COVID-19 has stolen the lives of over 130,000 Americans so far with many more to come.
We think that universal health insurance coverage -- such as expanded, improved Medicare for All -- would have lessened the pandemic's impact on our nation.
COVID-19 has impacted the U.S. particularly hard, with a higher number of confirmed cases than anywhere else in the world (over 3 million) and a higher mortality rate than many less-developed nations. In large part this is due to our lack of a comprehensive system of national health insurance, like Medicare for All.
Our U.S. health care financing is a clumsy mixture of public, private and employer-based insurance. As the COVID-19 calamity has shown, our current hodgepodge denies high quality care to people who are economically and socially underprivileged.
We also allow increasing numbers of Americans to fall into these deprived categories as massive job losses lead to terminations of health insurance. Prior to the pandemic, unemployment was at 3.6 percent and it is now at 13.3 percent. When statisticians include those underemployed or discouraged from seeking work, the current unemployment estimate rises to 20.7 percent.
Our number of uninsured was much too high before COVID-19, but now it has reached heights not seen since the passage of the Affordable Care Act (Obamacare) in 2010. Between May 21 and May 25, 20.5 million U.S. adults were uninsured. Rates of un-insurance in Florida and Georgia are higher than national rates.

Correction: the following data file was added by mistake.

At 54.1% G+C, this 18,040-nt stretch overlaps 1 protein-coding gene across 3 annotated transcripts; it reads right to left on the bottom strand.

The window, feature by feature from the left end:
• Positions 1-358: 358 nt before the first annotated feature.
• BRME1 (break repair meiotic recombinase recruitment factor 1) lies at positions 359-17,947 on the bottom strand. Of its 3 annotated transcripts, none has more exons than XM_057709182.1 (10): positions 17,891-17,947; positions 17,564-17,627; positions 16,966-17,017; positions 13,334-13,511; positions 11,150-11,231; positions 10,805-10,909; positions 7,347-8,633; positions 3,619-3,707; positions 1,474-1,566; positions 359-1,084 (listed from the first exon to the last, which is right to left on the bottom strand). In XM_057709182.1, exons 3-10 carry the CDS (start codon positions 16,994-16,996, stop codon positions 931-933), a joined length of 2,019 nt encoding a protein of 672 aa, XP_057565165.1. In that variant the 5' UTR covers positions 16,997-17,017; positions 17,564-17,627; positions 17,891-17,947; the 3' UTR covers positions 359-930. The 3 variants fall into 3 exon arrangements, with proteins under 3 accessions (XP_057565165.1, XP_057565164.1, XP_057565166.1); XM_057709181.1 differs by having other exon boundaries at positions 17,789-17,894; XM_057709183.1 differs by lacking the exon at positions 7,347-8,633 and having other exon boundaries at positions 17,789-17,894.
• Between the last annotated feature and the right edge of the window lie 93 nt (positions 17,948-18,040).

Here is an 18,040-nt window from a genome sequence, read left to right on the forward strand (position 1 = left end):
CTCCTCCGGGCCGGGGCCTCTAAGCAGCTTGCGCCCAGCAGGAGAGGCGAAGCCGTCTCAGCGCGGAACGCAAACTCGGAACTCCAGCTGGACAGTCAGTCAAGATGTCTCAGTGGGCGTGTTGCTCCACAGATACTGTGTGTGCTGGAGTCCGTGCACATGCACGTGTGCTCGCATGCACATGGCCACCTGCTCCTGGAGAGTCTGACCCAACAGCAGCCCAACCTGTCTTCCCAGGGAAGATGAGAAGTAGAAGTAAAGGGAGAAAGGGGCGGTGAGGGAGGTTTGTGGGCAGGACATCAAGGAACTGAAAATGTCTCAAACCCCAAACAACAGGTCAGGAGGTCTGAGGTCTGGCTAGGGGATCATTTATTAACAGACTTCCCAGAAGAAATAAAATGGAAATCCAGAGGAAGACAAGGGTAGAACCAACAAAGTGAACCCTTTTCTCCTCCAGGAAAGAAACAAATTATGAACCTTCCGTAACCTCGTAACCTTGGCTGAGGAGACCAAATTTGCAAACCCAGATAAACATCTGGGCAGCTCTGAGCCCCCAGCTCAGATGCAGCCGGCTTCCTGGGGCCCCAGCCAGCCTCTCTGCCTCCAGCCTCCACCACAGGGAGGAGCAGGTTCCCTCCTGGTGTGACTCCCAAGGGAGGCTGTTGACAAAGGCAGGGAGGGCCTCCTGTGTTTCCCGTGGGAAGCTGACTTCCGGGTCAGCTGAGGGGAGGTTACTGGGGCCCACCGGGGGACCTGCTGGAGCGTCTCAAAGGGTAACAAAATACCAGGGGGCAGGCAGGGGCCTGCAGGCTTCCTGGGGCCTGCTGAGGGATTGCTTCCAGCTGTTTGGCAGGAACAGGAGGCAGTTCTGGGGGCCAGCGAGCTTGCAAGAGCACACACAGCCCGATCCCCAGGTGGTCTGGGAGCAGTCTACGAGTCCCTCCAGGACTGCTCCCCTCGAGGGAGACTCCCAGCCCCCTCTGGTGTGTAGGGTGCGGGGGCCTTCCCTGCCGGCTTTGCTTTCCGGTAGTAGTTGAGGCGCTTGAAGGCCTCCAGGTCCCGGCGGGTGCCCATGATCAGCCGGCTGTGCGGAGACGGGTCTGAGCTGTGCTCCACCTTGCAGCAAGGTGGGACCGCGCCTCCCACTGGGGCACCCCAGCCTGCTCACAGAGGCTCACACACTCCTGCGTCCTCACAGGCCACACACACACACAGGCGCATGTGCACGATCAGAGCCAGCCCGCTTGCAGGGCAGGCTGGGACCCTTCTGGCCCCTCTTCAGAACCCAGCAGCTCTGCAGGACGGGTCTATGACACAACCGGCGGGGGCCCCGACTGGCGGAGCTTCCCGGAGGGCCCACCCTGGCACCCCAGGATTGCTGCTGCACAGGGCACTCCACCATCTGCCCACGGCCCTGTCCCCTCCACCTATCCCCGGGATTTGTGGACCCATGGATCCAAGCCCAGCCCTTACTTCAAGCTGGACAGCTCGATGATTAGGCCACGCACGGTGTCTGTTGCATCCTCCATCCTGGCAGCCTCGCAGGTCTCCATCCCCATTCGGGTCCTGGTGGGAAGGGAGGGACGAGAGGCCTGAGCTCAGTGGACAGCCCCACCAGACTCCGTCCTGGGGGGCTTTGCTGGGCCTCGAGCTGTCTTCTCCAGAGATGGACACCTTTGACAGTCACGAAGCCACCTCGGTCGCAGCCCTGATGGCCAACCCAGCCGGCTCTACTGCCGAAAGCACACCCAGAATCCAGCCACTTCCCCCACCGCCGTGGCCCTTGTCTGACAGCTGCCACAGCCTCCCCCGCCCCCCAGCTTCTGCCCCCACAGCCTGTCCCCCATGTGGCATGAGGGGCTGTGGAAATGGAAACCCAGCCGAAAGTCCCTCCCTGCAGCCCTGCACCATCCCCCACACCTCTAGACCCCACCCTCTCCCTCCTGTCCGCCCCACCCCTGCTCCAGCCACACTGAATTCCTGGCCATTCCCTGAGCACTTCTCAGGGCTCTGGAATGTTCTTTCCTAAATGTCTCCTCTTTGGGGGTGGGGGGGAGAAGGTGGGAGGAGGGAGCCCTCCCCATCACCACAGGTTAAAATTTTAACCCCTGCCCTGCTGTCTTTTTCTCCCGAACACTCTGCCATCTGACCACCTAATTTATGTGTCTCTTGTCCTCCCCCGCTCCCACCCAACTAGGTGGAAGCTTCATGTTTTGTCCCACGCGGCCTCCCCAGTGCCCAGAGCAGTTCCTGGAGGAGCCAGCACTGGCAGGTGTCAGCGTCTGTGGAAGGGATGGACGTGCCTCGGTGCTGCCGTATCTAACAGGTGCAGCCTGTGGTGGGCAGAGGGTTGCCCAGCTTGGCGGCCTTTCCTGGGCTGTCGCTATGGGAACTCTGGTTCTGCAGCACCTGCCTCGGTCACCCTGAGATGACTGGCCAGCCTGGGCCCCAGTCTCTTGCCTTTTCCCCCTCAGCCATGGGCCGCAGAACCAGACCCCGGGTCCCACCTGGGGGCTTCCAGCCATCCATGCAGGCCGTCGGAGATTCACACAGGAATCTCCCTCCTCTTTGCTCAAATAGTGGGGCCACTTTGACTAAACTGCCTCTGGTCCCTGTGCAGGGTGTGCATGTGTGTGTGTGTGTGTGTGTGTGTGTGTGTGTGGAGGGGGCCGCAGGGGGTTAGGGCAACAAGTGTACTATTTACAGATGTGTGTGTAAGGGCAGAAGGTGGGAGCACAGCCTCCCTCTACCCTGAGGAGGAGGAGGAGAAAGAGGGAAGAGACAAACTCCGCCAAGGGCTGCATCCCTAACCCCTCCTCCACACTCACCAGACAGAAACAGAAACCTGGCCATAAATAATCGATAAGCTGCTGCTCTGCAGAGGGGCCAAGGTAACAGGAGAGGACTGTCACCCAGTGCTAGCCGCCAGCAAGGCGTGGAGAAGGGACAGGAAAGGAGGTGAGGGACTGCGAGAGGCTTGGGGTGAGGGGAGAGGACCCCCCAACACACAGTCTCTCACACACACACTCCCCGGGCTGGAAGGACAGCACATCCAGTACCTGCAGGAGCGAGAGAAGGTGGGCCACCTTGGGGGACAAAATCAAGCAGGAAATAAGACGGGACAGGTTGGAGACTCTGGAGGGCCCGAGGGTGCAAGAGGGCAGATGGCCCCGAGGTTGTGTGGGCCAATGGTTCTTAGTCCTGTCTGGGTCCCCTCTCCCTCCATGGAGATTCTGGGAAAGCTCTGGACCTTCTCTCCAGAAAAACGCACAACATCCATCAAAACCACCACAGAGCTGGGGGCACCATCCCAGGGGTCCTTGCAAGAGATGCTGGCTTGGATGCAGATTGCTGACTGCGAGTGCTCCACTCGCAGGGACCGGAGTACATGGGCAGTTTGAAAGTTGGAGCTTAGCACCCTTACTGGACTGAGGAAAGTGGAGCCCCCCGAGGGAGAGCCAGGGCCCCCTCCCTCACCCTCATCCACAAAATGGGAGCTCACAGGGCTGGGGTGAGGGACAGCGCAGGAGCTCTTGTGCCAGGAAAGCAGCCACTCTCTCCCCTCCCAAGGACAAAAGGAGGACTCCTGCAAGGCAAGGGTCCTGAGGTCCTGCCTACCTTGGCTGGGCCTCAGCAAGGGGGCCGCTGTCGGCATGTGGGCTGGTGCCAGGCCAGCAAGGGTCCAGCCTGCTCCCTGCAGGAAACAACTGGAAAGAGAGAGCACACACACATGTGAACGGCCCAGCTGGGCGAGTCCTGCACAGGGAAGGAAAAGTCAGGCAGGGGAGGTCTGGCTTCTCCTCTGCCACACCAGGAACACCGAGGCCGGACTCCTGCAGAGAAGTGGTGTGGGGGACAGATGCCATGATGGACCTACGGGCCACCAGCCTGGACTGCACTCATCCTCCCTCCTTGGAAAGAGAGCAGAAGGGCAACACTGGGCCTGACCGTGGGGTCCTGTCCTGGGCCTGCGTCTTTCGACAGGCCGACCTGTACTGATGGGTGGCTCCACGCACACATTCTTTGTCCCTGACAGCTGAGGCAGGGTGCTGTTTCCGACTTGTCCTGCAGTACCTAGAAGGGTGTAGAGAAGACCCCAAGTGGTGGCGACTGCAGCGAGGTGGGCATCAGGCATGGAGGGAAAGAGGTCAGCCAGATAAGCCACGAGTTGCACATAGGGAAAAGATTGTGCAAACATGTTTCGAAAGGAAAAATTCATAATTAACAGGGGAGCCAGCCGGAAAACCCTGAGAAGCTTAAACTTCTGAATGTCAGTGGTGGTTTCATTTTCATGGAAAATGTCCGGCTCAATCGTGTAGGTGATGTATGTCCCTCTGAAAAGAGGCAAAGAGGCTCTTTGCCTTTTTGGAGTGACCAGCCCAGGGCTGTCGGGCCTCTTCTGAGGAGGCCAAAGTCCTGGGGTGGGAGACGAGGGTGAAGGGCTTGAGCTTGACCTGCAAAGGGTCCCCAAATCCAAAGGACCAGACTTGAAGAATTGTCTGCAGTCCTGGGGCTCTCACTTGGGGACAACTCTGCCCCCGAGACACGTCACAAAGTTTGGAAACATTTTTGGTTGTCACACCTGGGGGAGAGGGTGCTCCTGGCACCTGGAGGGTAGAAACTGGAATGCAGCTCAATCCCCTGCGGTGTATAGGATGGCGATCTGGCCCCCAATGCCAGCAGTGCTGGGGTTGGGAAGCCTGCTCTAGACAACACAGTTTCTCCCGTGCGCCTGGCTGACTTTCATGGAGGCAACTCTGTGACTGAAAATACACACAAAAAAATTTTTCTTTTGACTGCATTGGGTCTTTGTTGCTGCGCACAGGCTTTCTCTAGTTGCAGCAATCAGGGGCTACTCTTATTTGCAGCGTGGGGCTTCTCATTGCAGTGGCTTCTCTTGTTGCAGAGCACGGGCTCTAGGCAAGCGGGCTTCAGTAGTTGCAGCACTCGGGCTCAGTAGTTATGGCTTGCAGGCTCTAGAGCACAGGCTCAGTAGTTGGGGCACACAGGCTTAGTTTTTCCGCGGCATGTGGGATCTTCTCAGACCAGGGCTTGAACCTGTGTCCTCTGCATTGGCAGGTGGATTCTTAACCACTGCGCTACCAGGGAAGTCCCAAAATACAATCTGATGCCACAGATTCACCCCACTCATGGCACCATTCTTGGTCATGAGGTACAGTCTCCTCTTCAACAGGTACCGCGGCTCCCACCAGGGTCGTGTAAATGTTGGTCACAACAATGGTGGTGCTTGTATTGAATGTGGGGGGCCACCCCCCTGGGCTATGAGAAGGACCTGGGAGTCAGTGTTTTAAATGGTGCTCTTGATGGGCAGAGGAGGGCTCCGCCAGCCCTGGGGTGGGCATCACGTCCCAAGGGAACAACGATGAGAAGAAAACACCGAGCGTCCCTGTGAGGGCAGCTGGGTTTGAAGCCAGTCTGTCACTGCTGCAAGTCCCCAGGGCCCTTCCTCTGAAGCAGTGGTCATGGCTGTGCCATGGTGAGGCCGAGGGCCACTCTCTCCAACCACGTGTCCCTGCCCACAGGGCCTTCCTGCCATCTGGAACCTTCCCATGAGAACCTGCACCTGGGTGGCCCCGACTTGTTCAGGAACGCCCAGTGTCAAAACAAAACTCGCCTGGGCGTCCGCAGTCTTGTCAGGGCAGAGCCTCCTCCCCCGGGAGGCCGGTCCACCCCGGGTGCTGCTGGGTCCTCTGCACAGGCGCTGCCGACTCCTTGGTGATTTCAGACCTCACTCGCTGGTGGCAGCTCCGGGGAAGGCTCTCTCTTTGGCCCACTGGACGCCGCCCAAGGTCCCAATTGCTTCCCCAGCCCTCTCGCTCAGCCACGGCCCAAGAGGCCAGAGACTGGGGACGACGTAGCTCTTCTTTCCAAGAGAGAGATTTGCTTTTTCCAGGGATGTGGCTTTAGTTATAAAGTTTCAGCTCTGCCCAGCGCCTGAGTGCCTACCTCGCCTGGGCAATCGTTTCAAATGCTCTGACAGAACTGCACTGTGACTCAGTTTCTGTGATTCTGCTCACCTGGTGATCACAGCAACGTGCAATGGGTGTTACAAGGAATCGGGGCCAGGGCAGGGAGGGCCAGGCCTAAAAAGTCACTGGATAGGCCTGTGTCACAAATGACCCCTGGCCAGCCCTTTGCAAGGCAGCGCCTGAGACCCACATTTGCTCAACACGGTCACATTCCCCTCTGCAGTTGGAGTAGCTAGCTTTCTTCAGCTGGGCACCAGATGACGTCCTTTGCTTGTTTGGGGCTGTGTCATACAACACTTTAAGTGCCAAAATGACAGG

The U.S. spends more per capita on its health care than any other developed nation, $10,586 here as opposed to other nations like France ($4,965) and Canada ($4,974) with better mortality and morbidity statistics.
No system is perfect, but more inclusive models around the world finance health care more cost-effectively. Plus, other countries have done better during the coronavirus pandemic, such as Austria, Denmark, Germany and Japan.
Protesters of all races and ages in the streets of America's cities have shown that our country wants major systemic changes. Now is the time to design and implement a simplified U.S. health care financing system, leaving no one uninsured or underinsured.
Universal coverage will not eliminate systemic racism or erase a pandemic, but it will provide a solid platform of good health for Americans. Expanded and improved Medicare for All will prevent so many of our fellow citizens from falling through the cracks.
Douglas Skelton is the former Commissioner of DHR (physical and mental health) in Georgia and is currently the chancellor of Trinity Medical School. Jack Bernard is the former Director of Health Planning for Georgia and a retired executive with a national health care firm.
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